The Maritime History of the Great Lakes
Watertown Times (Watertown, NY), Tuesday Nov. 17,1885

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The Wreck of the Algoma

A survivor of the steamship Algoma, wrecked with such terrible loss of life on Lake Superior, says that when the shock was felt he ran down to the purser's room. He then pushed forward amid the stifling steam and aroused the steward and other employees, as well as the steerage passengers. Finding the escaping steam almost suffocating, he again rushed up to the cabin, aroused all the passengers whom he had not awakened on his way down, and conducted them to the forward end. A lady passenger and her daughter were wildly crying in the saloon, clothed in only a thin night dress. The mate urged upon all the great necessity of keeping quiet and obeying orders. While he was advancing forward with one of the lady's hand in his own and holding the little girl with his other hand, a great wave dashed through the cabin, caught the woman and child and swept them out into the lake. Some of the men lost their reason completely and rushed into the stormy depths. About seventeen persons followed the mate and climbed into the rigging. A terrible sea swept over the boat, and masts were washed clean under the waves. Every time they came up there were two or three forms missing. Once the mast made a dip with ten men, and when it came up right again only two persons were seen on it. The next sea swept all the brave strugglers away. One man fought nobly for his life. He was washed off the boat and clung to some ropes. Slowly, inch by inch he struggled along the ropes, hand over hand, back to the vessel. Every few seconds, a wave would hurl him around like a feather, dash hum up and then bury him in a mountain of ice-cold water, but he struggled on until just a few feet from the boat, when his strength gave out, and he passed away with a wild, wailing appeal for aid. Many of the passengers could be seen on their knees loudly calling for mercy and succor. The waves spared none. They dashed in and around each shrieking form and bore away as their prey with each returning visit dozens of human beings.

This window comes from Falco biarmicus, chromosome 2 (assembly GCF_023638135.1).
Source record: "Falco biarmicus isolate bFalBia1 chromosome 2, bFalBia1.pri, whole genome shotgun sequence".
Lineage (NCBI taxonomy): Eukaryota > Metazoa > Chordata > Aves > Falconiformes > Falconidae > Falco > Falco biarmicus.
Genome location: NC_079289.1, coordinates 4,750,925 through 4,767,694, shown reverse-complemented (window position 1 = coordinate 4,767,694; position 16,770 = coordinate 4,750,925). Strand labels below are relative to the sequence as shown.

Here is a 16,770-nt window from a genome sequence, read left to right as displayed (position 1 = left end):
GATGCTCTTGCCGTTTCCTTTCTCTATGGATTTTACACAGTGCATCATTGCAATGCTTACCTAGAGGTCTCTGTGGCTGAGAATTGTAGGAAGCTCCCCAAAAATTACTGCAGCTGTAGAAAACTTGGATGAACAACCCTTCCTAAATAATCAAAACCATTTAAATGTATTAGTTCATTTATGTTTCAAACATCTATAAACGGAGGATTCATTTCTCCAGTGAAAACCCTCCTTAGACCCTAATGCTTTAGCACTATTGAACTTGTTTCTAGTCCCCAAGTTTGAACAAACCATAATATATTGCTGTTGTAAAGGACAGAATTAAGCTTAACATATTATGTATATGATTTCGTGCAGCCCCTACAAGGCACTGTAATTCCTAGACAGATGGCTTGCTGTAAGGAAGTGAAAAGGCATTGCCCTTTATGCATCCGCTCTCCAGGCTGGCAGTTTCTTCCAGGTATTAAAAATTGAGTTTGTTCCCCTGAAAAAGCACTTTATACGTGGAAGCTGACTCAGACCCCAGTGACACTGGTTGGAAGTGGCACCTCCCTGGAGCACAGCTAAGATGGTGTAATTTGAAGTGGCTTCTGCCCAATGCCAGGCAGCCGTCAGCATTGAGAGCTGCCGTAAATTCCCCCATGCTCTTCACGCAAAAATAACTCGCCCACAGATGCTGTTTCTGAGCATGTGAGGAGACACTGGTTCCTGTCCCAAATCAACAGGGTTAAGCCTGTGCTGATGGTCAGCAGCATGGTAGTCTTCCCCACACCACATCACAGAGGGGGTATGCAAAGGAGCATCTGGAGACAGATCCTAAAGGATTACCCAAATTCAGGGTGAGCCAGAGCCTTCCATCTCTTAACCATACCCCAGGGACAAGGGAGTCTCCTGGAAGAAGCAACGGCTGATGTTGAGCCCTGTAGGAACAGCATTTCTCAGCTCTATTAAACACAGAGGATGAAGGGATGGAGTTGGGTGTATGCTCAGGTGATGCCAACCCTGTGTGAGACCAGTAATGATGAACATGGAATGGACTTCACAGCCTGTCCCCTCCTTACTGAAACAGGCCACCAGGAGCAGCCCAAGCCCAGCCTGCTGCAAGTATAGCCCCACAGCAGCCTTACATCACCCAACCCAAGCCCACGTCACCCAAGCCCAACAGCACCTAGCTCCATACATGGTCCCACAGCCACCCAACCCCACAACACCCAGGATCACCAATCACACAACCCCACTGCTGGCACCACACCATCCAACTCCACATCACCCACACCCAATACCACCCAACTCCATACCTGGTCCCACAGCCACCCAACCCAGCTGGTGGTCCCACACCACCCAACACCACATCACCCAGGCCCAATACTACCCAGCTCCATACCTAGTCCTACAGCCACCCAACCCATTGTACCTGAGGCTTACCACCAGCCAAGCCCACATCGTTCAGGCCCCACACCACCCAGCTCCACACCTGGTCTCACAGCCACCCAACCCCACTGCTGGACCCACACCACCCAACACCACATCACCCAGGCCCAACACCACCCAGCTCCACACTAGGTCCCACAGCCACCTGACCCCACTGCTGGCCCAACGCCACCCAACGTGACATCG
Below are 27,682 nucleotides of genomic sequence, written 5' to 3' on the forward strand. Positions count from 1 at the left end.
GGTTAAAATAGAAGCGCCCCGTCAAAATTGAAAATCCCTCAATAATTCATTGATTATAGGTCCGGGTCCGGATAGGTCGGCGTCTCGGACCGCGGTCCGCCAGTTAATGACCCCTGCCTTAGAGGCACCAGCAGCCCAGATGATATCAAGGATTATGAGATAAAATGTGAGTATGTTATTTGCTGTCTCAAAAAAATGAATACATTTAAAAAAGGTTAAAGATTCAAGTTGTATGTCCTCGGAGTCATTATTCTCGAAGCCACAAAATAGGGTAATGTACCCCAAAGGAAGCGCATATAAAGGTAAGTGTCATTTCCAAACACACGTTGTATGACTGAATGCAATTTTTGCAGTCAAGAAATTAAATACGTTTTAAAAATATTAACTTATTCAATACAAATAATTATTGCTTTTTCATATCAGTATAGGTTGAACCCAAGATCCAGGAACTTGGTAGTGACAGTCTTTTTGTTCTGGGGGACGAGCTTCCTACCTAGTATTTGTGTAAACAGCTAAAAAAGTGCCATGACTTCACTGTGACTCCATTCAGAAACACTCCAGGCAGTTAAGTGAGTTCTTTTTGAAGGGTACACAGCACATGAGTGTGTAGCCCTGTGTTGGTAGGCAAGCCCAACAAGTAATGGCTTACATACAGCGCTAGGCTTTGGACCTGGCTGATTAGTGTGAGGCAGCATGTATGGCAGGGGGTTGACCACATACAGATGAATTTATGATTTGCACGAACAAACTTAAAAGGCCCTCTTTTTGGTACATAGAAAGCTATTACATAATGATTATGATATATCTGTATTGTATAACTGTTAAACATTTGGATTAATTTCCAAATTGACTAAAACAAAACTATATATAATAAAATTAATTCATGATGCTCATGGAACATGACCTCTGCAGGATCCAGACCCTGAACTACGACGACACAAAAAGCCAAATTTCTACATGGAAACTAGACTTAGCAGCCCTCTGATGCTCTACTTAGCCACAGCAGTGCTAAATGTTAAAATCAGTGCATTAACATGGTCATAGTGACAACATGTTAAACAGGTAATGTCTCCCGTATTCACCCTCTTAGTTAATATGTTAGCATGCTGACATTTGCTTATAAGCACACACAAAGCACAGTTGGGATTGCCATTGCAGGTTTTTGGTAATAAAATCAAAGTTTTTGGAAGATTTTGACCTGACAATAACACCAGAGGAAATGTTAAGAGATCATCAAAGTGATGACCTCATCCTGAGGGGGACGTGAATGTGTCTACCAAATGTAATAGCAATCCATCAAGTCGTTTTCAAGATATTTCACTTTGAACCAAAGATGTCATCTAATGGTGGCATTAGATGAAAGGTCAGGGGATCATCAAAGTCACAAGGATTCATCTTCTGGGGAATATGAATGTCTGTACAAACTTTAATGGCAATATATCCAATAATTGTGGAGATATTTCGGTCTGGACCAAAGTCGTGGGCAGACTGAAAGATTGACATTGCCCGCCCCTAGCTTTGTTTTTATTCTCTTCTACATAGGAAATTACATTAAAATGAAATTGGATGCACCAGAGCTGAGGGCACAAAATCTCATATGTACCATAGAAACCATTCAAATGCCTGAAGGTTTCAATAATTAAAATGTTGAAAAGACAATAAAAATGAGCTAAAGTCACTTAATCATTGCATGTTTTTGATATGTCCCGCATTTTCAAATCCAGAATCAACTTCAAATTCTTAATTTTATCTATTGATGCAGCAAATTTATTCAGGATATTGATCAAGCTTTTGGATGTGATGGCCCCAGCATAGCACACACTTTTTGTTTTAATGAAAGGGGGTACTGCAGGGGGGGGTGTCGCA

John McLean was one of the two waiters saved. He felt the shock when the boat struck and jumped out of bed. He saw the engine had stopped and the electric light were out, while the boat was full of steam. He ran up the hurricane deck and saw the captain blowing off steam, which he continued until all was exhausted. "The captain told us there was no great danger and the safest place was down on the lower decks, We stared to run there when the waves carried away the hurricane deck and we grasped the rigging. The captain passed a life-line along and we hung on to it for eight hours, believing that every minute would be our last. It was dark and freezing cold, with a terrible sea. There were two ladies and three little girls that I noticed. They were swept away with the cabins. We could hear the ladies and girls calling piteously, but no one could help them. After a while their voices ceased, and we all knew they were out in the lake. The cabin went to pieces in ten minutes after the boat struck and only the stern part of the boat was left when we came away. All our clothing was lost. We all owe our lives to the exertion made by the captain. If it had not been for his coolness and prompt action we could not have gone through the first night. I have been on the lake for five rough seasons, but this it the roughest I ever saw."

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Tuesday Nov. 17,1885
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Richard Palmer
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Public domain: Copyright has expired according to the applicable Canadian or American laws. No restrictions on use.
Maritime History of the Great Lakes
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Watertown Times (Watertown, NY), Tuesday Nov. 17,1885